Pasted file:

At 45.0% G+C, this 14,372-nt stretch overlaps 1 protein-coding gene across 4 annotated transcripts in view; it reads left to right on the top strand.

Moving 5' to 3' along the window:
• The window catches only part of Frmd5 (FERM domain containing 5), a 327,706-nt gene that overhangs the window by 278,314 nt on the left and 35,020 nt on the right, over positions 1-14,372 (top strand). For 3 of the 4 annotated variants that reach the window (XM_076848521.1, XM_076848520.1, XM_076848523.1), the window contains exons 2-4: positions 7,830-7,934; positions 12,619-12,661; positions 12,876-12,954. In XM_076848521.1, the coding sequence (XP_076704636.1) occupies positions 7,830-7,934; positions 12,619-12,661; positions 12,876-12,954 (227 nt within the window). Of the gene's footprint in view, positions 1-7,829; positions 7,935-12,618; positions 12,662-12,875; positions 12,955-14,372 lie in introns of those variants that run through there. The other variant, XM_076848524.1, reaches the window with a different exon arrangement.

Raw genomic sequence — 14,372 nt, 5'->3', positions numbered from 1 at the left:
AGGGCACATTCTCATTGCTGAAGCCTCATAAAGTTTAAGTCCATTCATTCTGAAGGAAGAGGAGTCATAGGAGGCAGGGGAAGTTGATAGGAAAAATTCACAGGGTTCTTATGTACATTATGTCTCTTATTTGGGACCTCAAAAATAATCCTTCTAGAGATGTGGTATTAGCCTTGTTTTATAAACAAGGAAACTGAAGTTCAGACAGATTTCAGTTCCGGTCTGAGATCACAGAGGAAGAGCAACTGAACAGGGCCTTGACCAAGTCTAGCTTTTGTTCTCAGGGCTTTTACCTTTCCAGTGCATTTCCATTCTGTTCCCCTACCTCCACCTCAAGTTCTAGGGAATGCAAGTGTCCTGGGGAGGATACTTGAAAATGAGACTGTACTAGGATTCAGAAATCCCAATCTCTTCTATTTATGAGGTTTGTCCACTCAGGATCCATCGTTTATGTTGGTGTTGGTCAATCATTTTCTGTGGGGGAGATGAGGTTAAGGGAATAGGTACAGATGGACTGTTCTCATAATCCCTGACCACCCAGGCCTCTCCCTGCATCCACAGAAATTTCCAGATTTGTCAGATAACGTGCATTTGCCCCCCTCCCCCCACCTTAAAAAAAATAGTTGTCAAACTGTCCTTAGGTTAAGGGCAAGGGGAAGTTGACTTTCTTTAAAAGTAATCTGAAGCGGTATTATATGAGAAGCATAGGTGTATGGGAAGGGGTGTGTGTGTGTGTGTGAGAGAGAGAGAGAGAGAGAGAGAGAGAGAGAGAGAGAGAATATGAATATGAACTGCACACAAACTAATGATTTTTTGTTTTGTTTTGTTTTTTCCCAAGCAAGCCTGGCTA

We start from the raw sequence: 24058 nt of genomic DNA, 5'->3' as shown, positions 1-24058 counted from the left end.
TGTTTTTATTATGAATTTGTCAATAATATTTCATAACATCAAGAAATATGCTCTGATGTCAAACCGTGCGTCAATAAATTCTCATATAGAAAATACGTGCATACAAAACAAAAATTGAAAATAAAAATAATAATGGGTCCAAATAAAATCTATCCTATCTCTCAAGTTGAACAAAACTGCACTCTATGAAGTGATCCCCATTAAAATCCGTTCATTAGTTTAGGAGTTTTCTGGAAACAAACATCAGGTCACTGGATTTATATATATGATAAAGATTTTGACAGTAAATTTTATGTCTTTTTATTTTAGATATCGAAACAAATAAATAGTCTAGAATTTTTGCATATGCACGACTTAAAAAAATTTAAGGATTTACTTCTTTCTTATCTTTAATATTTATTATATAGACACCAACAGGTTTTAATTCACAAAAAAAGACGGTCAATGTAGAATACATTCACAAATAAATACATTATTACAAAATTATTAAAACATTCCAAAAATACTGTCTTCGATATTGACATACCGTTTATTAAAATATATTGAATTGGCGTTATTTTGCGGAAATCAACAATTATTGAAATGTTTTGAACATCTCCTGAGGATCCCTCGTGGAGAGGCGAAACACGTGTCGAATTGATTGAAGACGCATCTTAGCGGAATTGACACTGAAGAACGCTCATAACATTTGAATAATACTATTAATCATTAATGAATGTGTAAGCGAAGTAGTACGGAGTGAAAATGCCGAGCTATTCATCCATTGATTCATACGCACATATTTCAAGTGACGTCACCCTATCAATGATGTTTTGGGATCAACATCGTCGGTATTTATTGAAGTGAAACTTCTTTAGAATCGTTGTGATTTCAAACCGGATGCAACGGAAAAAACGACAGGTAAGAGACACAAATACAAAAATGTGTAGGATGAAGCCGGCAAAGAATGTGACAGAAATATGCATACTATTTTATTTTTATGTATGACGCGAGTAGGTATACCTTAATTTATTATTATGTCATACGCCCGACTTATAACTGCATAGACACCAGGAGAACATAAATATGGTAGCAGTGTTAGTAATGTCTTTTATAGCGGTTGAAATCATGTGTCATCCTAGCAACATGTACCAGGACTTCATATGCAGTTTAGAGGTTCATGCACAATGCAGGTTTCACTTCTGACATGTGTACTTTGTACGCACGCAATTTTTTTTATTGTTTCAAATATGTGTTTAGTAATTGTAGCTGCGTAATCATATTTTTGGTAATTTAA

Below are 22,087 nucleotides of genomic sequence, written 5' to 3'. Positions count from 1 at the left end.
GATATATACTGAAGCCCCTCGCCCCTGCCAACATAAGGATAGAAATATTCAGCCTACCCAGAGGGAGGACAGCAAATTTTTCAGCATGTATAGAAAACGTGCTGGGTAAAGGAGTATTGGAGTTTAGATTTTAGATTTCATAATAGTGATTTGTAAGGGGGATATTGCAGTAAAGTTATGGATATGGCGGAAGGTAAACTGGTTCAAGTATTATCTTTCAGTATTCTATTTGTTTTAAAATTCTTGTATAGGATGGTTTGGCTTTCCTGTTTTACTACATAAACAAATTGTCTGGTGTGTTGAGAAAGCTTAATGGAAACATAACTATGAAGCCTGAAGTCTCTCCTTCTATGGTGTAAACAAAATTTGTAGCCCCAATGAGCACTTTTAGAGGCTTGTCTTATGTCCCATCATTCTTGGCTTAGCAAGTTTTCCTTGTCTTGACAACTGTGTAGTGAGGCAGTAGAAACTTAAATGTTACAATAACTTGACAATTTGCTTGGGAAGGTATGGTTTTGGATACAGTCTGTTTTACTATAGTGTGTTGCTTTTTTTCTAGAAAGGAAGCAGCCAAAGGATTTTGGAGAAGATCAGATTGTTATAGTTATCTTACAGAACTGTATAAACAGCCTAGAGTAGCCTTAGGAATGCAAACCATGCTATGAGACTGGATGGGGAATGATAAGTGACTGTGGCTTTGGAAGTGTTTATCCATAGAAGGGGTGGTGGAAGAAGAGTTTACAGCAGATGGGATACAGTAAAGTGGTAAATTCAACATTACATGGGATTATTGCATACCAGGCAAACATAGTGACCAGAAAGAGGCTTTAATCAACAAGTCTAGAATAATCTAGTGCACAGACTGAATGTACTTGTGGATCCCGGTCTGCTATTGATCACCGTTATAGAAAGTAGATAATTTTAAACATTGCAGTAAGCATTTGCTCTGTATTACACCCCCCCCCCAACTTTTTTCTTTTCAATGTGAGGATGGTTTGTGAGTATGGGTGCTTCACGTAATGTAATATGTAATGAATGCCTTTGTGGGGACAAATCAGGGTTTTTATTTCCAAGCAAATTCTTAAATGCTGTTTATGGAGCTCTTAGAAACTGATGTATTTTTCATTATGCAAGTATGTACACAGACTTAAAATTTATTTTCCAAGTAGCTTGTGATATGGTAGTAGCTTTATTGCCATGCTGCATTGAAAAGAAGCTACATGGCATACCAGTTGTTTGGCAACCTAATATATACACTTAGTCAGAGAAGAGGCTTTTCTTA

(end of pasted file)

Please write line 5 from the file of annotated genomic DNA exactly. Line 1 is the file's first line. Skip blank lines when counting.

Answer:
AGGGCACATTCTCATTGCTGAAGCCTCATAAAGTTTAAGTCCATTCATTCTGAAGGAAGAGGAGTCATAGGAGGCAGGGGAAGTTGATAGGAAAAATTCACAGGGTTCTTATGTACATTATGTCTCTTATTTGGGACCTCAAAAATAATCCTTCTAGAGATGTGGTATTAGCCTTGTTTTATAAACAAGGAAACTGAAGTTCAGACAGATTTCAGTTCCGGTCTGAGATCACAGAGGAAGAGCAACTGAACAGGGCCTTGACCAAGTCTAGCTTTTGTTCTCAGGGCTTTTACCTTTCCAGTGCATTTCCATTCTGTTCCCCTACCTCCACCTCAAGTTCTAGGGAATGCAAGTGTCCTGGGGAGGATACTTGAAAATGAGACTGTACTAGGATTCAGAAATCCCAATCTCTTCTATTTATGAGGTTTGTCCACTCAGGATCCATCGTTTATGTTGGTGTTGGTCAATCATTTTCTGTGGGGGAGATGAGGTTAAGGGAATAGGTACAGATGGACTGTTCTCATAATCCCTGACCACCCAGGCCTCTCCCTGCATCCACAGAAATTTCCAGATTTGTCAGATAACGTGCATTTGCCCCCCTCCCCCCACCTTAAAAAAAATAGTTGTCAAACTGTCCTTAGGTTAAGGGCAAGGGGAAGTTGACTTTCTTTAAAAGTAATCTGAAGCGGTATTATATGAGAAGCATAGGTGTATGGGAAGGGGTGTGTGTGTGTGTGTGAGAGAGAGAGAGAGAGAGAGAGAGAGAGAGAGAGAGAGAATATGAATATGAACTGCACACAAACTAATGATTTTTTGTTTTGTTTTGTTTTTTCCCAAGCAAGCCTGGCTA